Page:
Biologically inspired nanorovers-Sample return using lightweight hybrid actuation
Yeomans, B, Smith, B, Murton, S and Saaj, CM Biologically inspired nanorovers-Sample return using lightweight hybrid actuation In: 61st International Astronautical Congress, 2010-09-27 - 2010-10-01, Prague, Czech Republic.
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This paper describes further progress in the design of a low mass, biologically inspired nanorover suitable for Mars surface exploration and sample return missions. An advanced legged vehicle is presented, incorporating a hybrid DC motor and Shape Memory Alloy (SMA) actuation system to minimise mass and conserve power. Previous work demonstrated that an ultra low mass vehicle could be designed using composite materials. Innovations in this new design include hybrid lightweight DC motor / SMA technology for high power / mass ratio whilst minimising power use, and steps to achieve proportional control of both DC motors and SMA actuators, although work on this area continues in order to resolve problems with proportional control of SMA. Agility is improved using legs with increased angular displacement, which facilitates attitude control over steep and uneven landscapes and enables implementation of biologically- inspired locomotion techniques such as crawling and sideways walking, and adding a third degree of freedom which allows the rover to display an extensive array of gait and pose options. System control applies embedded systems technology running a Linux operating system, force sensors are installed on each leg to provide feedback of terrain interaction for gait management purposes, and power storage capacity and efficiency are improved, enabling the vehicle to carry sufficient power reserves for meaningful excursion durations. The vehicle incorporates an innovative lightweight sample collection arm which uses two servo motors and two SMA actuators. This allows it to collect approximately 2cm3 of sample. Mass is minimised by using a combination of aluminium and Carbon Fibre Reinforced Polymer (CFRP). Total system mass is less than 1 kg, offering the opportunity for a swarm of rovers to form part of the overall Mars mission. These vehicles would take advantage of their superior agility and ability to traverse difficult landscapes and complement the operation of a larger wheeled mother rover - the mother vehicle would carry larger scale science and navigation equipment, as well as on board power resources, whereas the smaller vehicle can be dispatched to climb through rocky and steep terrain or deep into fissures to retrieve samples from the most interesting locations, returning to the mother rover for power and to deposit the sample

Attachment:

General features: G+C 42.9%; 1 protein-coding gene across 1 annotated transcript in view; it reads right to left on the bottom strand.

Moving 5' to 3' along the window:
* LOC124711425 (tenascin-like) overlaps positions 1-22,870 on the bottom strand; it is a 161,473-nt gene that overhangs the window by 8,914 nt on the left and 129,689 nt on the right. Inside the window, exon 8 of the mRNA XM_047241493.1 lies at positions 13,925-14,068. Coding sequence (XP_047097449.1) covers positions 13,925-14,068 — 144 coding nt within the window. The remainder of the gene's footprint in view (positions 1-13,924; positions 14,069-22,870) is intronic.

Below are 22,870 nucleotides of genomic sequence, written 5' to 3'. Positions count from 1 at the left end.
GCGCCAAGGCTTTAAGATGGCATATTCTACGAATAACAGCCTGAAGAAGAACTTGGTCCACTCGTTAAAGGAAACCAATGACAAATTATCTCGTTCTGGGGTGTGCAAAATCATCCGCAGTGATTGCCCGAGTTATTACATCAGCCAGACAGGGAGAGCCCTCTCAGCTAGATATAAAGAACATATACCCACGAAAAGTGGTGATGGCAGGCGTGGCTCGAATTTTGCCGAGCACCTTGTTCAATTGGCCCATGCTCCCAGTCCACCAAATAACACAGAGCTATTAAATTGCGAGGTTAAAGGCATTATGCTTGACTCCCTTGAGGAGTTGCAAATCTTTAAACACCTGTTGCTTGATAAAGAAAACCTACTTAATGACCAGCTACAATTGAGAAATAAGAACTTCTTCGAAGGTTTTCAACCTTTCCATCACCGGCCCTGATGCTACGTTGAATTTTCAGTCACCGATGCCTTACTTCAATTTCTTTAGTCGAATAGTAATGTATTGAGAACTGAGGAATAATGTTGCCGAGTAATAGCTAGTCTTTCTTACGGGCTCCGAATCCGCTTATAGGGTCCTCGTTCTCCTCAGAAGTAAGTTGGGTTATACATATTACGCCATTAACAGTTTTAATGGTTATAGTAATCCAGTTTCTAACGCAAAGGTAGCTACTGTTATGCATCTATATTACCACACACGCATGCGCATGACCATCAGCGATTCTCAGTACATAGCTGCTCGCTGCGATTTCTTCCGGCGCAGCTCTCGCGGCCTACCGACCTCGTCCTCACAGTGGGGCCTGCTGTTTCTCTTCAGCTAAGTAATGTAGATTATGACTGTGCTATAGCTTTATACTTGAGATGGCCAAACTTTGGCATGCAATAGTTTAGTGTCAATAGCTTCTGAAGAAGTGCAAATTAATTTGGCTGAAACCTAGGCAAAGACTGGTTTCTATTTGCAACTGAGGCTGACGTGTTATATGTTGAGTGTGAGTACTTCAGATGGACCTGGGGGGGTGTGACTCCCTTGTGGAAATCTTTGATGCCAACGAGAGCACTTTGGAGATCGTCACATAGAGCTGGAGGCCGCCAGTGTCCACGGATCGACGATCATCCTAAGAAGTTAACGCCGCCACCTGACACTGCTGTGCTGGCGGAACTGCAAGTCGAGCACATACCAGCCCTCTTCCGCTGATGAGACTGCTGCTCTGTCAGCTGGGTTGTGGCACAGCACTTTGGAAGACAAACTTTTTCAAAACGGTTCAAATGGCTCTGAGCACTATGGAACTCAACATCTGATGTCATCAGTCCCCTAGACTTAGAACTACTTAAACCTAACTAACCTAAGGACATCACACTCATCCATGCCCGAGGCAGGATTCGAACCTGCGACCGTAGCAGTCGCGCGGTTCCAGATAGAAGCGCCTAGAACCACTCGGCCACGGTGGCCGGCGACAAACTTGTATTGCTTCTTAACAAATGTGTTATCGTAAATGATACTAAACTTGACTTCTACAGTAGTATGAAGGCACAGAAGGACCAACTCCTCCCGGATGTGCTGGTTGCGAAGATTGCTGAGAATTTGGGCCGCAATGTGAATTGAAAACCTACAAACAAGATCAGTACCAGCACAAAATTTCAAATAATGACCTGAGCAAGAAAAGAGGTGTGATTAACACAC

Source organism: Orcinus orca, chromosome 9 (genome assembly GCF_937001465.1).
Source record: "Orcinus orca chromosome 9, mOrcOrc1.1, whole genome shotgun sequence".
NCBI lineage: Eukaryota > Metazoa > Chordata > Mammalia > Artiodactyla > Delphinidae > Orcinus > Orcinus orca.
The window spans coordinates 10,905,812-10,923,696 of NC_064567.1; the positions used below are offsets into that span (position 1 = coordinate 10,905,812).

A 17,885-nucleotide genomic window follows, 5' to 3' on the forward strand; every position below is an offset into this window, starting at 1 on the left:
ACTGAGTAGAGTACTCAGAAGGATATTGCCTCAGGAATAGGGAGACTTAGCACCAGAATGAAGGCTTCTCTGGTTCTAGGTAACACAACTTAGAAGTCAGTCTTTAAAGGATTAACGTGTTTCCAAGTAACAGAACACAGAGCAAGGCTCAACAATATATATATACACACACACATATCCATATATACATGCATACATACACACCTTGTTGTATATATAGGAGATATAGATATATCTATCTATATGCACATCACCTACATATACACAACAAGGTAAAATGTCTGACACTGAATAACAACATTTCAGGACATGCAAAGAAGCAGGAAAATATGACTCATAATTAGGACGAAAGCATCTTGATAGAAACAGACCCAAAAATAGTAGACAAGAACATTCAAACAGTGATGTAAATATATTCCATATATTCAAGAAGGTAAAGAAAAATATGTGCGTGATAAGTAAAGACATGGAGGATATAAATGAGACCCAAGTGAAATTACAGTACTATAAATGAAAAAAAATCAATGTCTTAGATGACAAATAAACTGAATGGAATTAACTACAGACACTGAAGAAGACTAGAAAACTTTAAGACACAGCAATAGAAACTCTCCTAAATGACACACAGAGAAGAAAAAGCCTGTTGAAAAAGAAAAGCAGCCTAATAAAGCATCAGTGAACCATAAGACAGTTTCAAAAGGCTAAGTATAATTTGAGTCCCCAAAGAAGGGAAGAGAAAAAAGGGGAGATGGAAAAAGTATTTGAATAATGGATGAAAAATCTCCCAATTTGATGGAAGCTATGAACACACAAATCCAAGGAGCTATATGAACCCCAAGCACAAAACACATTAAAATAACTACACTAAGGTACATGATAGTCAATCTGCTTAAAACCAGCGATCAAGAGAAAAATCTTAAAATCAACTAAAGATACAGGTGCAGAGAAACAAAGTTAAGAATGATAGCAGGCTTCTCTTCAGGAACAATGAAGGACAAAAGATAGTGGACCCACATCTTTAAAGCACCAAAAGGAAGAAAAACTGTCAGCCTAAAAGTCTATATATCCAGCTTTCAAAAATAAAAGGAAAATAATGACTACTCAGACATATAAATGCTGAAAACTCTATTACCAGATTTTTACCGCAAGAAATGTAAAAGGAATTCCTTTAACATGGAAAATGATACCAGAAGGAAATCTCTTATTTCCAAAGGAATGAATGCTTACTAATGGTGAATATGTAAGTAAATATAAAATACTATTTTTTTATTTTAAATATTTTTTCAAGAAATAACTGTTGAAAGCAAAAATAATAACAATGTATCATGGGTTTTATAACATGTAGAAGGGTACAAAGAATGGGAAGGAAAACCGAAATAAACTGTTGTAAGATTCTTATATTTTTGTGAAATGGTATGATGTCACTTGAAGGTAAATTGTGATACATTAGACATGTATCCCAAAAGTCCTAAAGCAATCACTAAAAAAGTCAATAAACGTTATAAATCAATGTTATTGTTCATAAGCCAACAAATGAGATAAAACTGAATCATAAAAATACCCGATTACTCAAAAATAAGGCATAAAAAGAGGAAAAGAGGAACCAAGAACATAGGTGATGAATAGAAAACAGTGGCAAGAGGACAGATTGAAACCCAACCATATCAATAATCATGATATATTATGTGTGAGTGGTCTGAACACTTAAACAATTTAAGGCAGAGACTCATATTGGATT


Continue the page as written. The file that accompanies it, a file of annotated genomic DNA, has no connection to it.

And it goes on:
|Item Type:||Conference or Workshop Item (Paper)|
|Additional Information:||Manuscript presented at the 61st International Astronautical Congress, Prague, Czech Republic, 27 September-1st October 2010. Copyright © 2010 by the International Astronautical Federation. All rights reserved. This paper appears by kind permission of the publisher.|
|Divisions:||Faculty of Engineering and Physical Sciences > Electronic Engineering > Surrey Space Centre|
|Depositing User:||Symplectic Elements|
|Date Deposited:||04 May 2012 08:29|
|Last Modified:||23 Sep 2013 18:54|
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